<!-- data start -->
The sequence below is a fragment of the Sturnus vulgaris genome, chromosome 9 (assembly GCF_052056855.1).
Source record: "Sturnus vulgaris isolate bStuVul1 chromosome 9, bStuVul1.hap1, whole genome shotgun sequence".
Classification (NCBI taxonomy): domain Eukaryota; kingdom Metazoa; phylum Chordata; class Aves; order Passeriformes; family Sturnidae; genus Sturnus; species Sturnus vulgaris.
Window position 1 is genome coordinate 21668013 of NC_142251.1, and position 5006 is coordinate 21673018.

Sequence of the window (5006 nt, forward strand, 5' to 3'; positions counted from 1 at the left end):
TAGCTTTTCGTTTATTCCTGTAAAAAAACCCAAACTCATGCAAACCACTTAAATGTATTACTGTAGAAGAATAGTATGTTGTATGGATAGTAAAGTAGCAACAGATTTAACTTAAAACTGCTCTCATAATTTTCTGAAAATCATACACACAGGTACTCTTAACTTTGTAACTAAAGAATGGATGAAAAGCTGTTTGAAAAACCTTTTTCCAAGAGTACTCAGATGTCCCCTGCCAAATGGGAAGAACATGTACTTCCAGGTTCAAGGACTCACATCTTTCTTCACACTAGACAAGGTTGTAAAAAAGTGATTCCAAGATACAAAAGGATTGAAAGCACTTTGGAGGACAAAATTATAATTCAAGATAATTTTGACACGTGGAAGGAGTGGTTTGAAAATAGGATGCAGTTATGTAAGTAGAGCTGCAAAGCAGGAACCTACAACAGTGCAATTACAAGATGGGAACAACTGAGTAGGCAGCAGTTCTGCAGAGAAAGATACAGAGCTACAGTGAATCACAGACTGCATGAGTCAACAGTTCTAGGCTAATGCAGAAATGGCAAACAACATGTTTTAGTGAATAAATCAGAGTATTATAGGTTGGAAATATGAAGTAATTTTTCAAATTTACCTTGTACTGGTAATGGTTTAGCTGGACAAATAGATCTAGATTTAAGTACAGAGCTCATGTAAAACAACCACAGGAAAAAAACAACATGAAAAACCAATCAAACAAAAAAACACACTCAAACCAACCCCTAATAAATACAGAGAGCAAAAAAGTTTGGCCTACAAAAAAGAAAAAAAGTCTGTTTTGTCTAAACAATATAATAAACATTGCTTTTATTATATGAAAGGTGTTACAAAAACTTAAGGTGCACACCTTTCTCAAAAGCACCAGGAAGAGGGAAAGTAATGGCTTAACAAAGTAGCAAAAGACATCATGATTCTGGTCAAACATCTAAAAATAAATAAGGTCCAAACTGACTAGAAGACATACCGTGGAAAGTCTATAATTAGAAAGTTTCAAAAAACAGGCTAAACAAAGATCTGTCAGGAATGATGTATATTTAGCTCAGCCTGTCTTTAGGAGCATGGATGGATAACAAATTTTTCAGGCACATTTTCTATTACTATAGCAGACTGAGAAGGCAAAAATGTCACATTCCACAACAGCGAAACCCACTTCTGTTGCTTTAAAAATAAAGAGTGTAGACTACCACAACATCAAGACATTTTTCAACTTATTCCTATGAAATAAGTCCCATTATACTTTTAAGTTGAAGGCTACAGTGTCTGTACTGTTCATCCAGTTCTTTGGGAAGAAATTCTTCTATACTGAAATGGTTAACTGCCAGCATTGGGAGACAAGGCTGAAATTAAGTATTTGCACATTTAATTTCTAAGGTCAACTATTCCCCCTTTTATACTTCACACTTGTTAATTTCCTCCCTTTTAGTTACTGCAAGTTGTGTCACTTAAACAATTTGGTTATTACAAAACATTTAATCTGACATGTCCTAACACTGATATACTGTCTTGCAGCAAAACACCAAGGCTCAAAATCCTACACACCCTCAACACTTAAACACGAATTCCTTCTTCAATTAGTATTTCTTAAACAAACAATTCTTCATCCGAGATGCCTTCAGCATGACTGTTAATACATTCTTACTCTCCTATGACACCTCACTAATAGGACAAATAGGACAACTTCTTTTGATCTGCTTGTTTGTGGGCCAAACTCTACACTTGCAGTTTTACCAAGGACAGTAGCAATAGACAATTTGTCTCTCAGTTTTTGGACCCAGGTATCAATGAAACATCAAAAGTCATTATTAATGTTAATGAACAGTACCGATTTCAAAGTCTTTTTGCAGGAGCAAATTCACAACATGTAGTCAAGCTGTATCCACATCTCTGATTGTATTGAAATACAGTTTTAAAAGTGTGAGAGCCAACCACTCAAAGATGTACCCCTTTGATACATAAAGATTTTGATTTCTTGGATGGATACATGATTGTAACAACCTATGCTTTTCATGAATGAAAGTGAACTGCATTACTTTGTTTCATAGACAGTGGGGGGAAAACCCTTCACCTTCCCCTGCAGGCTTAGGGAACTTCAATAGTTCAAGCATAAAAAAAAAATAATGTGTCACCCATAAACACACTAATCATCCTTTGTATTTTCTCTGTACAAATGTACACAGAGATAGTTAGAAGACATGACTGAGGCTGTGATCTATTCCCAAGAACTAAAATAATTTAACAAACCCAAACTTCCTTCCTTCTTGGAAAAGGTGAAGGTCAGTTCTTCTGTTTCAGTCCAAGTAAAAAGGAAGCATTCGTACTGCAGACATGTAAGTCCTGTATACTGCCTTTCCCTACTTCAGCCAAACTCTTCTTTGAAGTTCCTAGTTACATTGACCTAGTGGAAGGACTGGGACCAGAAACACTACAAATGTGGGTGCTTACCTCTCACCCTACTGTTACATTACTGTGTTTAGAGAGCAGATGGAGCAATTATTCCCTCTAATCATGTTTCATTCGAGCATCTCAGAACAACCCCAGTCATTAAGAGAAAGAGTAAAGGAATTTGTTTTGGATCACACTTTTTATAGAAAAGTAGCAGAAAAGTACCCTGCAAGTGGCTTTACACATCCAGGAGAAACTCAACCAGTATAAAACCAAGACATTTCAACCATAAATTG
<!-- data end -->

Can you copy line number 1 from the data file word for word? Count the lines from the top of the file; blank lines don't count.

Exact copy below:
The sequence below is a fragment of the Sturnus vulgaris genome, chromosome 9 (assembly GCF_052056855.1).